Eating Snack/Lunch

Again, students will need to wash their hands before and after eating.  We'll need to emphasize the importance of not sharing food.  Students will also not be allowed to take food outside, which has happened previously.  I'm still not sure how this will look time wise, as presumably the first student to wash their hands may be done eating their snack before all of the hand washing is even complete!

In Case of Illness

If a student shows any sign of illness (upset stomach, headache, runny nose) they will be asked to go to the sick room until a parent or guardian can pick them up. They will need to stay home for 10 school days from that point.  I want to discuss this one right away and make students clear on what it means.  I need them to know that this does not necessarily mean that they have COVID-19 (I do NOT want a bunch of scared children) and that it is part of keeping people safe.  I'd hate to create any unnecessary panic, fear, or stigma by sending someone home.

End of Day

This is one I'm really going to need to look at and probably fine tune as we go.  As students are only coming two days (in a row) a week we're asking them to take all of their belongings home each day.  This will limit the number of items the custodian has to clean (and clean around).  For some, I know it's really going to be quite the event ensuring they get all of their belongings!!

Typically, I end my day with a hug, handshake or high five on the way out the door.  Sadly, this won't be able to continue.

I'm sure there is so much more that will come up once June 1 arrives!  Think I missed something? Let me know in the comments!

Pin this post.

Helping to inspire,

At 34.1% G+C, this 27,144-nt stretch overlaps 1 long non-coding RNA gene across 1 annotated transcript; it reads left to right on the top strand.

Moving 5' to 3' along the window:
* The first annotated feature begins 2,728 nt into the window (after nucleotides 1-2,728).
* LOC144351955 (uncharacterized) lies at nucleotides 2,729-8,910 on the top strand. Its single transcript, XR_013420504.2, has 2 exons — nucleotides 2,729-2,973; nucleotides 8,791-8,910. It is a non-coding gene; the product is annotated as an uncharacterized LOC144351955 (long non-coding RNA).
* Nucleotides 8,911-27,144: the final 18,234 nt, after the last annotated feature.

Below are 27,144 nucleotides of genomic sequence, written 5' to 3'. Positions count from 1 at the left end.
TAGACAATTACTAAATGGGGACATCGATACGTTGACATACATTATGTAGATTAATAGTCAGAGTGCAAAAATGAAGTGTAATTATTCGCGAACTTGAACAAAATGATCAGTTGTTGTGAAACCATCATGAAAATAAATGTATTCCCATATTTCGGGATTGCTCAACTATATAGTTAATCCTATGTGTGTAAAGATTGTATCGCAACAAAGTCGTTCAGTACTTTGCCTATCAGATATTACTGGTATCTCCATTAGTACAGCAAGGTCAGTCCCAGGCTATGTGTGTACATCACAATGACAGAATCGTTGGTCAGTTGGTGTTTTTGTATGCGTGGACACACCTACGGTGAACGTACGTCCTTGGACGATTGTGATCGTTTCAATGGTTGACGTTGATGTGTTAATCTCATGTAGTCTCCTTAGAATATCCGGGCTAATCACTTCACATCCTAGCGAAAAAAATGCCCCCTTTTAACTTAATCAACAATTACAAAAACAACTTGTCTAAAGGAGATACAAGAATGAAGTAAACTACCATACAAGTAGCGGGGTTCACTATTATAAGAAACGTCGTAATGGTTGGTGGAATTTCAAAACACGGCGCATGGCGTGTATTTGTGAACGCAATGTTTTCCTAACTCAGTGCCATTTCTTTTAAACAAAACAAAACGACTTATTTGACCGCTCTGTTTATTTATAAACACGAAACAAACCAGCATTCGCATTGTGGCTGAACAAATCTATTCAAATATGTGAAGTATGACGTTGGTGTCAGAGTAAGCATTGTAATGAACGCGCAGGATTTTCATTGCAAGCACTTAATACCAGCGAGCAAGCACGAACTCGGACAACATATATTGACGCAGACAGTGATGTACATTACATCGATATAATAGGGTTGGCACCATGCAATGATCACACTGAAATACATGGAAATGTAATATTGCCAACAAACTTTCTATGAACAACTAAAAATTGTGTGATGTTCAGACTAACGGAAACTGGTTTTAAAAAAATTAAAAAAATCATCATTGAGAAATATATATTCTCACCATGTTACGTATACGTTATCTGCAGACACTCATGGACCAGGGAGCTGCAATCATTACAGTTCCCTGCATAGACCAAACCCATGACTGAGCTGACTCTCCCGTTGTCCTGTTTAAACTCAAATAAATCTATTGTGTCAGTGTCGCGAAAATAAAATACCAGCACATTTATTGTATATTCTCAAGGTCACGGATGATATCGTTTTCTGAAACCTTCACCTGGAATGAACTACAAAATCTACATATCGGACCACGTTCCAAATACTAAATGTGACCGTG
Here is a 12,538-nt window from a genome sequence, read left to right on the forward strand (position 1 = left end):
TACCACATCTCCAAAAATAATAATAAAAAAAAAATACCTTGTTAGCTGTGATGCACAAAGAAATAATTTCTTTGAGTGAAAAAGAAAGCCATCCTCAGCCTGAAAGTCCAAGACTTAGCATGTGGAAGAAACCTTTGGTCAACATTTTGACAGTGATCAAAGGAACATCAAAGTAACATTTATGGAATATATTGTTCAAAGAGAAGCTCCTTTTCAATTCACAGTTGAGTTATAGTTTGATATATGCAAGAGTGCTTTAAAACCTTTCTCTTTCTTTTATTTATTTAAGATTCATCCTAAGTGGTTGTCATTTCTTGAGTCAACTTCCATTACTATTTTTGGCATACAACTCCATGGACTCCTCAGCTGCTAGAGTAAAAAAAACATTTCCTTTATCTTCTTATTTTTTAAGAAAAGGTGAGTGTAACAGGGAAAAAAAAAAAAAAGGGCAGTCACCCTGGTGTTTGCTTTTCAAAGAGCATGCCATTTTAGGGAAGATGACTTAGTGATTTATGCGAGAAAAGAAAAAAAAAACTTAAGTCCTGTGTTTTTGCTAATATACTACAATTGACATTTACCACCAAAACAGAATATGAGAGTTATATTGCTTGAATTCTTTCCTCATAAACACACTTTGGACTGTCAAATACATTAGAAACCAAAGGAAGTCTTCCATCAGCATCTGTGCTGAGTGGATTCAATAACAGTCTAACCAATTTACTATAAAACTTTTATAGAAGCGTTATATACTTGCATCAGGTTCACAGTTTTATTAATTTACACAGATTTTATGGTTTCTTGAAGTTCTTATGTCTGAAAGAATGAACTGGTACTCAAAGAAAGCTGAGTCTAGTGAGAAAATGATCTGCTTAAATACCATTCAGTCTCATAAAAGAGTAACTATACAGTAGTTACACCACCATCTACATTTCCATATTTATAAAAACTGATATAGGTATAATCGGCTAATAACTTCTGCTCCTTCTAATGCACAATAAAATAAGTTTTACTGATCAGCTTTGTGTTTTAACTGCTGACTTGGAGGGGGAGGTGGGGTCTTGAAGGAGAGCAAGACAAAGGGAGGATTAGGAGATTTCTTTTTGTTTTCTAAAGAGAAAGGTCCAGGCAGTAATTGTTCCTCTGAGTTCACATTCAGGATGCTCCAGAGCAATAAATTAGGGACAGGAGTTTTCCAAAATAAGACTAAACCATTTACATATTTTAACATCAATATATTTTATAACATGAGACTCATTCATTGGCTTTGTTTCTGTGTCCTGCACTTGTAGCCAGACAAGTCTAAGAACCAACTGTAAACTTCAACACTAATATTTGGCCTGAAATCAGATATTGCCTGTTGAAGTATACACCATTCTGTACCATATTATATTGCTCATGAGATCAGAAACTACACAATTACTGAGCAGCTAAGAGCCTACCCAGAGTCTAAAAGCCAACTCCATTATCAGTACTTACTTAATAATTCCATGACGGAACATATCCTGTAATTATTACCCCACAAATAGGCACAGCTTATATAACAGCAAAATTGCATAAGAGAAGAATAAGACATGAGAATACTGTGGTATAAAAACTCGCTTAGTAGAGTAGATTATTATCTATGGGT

post signature


  1. Thanks for this post, I am thinking of asking the students to bring their own water bottles to last them through the day, just to avoid water fountains.

    1. Ours have been taped up with garbage bags.

  2. We have similar guidelines around seating in our division in SK - I was curious to know if you had any tips for storing their individual materials (like math manipulatives, etc.)? I teach grade 2, so I'll be doing something similar with my kiddos in Sept.

    1. Hmm... I haven't ever made individual math toolkits, but I do know some people who have. I've seen Ziploc bags, pencil cases, or small containers from the dollar store used. If you don't have enough materials, I know that some sellers on TpT have created printable versions.

  3. I did the bread expirement and then my husband, the biologist, burst my bubble by telling me that bread mold is not caused by germs and viruses but by mold spores. Most of the mold spores are in the air although a dirty surface likely has more mold spores
    than a clea one. However, it isn't really the proof of their being gersm and could perpetuate myths and misunderstandings. .

    1. Thanks for this clarification! Yes, this is true to bring up for sure. I still find it's a good visual for kids to help them understand the importance of hand hygiene.